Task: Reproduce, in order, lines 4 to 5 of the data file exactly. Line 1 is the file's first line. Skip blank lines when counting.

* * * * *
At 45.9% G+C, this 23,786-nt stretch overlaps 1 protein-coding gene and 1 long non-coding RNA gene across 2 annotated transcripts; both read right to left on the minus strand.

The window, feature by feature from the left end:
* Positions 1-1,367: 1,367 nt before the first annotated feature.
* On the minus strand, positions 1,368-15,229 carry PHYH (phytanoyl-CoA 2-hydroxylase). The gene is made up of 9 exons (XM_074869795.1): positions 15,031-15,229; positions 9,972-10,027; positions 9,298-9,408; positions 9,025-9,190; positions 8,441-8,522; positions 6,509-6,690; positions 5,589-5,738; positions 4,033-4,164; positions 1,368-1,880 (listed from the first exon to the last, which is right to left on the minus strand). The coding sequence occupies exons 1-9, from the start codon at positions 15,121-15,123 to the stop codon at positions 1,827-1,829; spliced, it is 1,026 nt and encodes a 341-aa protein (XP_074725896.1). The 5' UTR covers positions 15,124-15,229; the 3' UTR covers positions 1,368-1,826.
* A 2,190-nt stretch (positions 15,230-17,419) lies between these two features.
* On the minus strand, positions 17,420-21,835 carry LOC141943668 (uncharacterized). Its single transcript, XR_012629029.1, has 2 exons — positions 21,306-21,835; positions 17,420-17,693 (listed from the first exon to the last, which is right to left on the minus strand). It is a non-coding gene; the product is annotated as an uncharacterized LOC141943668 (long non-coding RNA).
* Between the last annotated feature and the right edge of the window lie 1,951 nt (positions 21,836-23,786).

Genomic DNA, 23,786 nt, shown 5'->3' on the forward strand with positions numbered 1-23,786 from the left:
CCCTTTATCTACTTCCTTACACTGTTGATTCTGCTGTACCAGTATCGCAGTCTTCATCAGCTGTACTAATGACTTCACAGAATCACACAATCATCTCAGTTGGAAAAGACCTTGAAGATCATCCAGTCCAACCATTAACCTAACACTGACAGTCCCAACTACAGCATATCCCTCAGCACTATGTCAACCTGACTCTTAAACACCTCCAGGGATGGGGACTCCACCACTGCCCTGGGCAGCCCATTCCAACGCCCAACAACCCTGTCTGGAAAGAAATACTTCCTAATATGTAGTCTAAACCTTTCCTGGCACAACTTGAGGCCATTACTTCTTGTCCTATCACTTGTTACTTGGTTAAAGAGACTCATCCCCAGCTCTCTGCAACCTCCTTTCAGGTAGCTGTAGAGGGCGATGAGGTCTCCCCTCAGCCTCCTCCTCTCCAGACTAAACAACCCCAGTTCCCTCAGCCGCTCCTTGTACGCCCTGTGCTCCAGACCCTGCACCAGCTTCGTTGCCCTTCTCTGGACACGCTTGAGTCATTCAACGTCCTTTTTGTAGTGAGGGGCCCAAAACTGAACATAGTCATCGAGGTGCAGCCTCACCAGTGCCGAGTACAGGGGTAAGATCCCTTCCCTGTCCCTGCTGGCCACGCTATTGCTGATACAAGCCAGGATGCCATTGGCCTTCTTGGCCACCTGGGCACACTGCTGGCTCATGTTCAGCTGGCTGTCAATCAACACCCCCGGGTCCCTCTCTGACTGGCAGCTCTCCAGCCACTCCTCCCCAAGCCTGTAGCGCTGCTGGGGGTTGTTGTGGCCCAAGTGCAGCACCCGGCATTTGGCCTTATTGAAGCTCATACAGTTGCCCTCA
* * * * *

* On the minus strand, positions 1,368-15,229 carry PHYH (phytanoyl-CoA 2-hydroxylase). The gene is made up of 9 exons (XM_074869795.1): positions 15,031-15,229; positions 9,972-10,027; positions 9,298-9,408; positions 9,025-9,190; positions 8,441-8,522; positions 6,509-6,690; positions 5,589-5,738; positions 4,033-4,164; positions 1,368-1,880 (listed from the first exon to the last, which is right to left on the minus strand). The coding sequence occupies exons 1-9, from the start codon at positions 15,121-15,123 to the stop codon at positions 1,827-1,829; spliced, it is 1,026 nt and encodes a 341-aa protein (XP_074725896.1). The 5' UTR covers positions 15,124-15,229; the 3' UTR covers positions 1,368-1,826.
* A 2,190-nt stretch (positions 15,230-17,419) lies between these two features.